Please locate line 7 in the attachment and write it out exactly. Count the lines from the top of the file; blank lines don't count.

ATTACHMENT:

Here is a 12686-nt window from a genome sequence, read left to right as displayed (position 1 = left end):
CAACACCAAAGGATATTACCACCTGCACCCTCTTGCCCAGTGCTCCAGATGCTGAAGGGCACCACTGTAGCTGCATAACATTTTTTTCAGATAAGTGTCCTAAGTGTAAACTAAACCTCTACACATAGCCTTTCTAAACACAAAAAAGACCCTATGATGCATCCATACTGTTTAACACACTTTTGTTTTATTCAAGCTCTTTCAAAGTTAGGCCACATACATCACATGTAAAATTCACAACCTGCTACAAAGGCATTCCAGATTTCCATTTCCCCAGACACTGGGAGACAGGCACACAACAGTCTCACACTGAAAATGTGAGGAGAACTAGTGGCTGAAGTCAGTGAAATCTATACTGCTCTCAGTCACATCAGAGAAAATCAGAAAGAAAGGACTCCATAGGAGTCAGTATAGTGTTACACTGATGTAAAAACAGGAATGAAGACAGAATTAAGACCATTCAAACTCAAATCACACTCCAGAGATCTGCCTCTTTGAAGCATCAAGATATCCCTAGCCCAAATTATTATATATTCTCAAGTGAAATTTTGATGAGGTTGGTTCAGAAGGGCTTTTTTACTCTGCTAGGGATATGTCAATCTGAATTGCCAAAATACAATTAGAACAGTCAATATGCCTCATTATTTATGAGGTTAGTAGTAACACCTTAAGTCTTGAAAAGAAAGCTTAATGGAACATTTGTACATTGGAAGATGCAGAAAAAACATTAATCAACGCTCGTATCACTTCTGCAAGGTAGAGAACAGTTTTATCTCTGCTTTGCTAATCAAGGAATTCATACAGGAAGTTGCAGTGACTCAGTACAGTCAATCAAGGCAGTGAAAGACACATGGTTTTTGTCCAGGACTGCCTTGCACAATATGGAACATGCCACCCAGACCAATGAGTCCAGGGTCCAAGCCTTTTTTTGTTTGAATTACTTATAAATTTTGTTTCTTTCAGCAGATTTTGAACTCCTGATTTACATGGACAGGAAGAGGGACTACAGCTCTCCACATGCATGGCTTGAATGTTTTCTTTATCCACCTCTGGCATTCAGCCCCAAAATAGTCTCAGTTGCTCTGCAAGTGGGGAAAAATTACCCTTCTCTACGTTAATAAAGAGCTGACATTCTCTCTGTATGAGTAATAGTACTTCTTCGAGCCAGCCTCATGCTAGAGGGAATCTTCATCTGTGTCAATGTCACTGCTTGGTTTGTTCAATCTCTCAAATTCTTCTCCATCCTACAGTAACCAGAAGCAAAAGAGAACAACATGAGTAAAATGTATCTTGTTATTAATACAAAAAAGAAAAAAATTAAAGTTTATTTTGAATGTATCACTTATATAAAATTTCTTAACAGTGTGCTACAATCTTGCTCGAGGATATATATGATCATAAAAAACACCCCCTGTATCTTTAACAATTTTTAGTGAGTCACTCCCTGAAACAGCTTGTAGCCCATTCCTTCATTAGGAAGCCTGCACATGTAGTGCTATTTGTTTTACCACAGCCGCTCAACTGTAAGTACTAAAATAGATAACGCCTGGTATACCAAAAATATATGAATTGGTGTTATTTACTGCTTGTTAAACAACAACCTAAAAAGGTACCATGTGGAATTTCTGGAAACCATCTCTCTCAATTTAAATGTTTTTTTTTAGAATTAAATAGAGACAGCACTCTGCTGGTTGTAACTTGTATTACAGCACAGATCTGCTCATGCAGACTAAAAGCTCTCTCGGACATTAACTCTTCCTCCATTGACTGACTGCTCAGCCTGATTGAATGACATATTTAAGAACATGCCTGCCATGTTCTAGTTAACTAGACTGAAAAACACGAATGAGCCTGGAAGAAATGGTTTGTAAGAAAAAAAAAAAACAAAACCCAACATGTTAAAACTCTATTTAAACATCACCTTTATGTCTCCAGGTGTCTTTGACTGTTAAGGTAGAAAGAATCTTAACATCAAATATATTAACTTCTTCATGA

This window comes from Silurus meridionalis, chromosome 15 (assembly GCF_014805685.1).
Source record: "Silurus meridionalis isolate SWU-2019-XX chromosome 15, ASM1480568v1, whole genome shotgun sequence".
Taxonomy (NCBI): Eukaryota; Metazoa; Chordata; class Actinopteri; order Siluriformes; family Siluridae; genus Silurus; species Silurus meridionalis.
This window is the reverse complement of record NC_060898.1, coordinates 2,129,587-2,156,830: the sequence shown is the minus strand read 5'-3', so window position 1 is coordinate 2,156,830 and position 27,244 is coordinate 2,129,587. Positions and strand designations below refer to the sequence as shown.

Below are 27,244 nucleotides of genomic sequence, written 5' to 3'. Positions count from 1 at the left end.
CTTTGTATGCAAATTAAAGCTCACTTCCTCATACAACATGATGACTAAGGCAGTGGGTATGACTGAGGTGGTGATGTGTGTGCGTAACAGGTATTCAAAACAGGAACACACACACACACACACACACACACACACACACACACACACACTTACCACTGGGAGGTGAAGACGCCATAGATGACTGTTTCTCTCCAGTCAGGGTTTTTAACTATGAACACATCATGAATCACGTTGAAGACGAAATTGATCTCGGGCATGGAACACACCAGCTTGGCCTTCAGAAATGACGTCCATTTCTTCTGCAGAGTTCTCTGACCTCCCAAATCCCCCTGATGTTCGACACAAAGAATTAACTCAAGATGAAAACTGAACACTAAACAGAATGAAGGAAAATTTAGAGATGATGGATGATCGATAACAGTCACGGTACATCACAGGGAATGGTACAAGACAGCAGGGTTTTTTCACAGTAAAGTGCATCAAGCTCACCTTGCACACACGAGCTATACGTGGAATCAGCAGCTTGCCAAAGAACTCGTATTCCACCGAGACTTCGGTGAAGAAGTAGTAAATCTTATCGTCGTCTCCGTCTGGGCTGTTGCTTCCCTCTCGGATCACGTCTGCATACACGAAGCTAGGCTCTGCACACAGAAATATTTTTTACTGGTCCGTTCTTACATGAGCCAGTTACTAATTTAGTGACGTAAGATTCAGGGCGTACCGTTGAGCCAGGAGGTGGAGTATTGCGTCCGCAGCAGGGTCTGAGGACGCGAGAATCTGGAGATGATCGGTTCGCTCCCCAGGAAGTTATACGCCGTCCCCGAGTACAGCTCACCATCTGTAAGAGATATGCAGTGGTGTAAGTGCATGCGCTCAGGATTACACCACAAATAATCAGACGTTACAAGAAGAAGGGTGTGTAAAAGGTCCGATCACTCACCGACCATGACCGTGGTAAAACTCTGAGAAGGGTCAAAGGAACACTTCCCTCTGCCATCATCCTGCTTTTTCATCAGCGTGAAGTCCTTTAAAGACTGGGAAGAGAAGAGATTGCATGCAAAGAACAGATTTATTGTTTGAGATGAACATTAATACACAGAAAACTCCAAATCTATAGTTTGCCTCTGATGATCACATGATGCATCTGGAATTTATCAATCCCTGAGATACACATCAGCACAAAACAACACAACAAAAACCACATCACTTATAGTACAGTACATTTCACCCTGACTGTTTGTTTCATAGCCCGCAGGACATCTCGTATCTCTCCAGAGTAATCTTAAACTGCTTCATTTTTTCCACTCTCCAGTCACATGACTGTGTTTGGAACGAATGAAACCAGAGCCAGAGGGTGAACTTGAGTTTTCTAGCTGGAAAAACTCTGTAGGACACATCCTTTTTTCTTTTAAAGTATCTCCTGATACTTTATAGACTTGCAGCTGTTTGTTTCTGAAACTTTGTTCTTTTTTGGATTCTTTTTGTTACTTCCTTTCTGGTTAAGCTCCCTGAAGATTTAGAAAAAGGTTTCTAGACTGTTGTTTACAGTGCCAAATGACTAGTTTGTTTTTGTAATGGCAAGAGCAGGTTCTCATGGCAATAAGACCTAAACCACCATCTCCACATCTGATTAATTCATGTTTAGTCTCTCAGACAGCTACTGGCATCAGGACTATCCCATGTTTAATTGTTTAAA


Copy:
Below are 27,244 nucleotides of genomic sequence, written 5' to 3'. Positions count from 1 at the left end.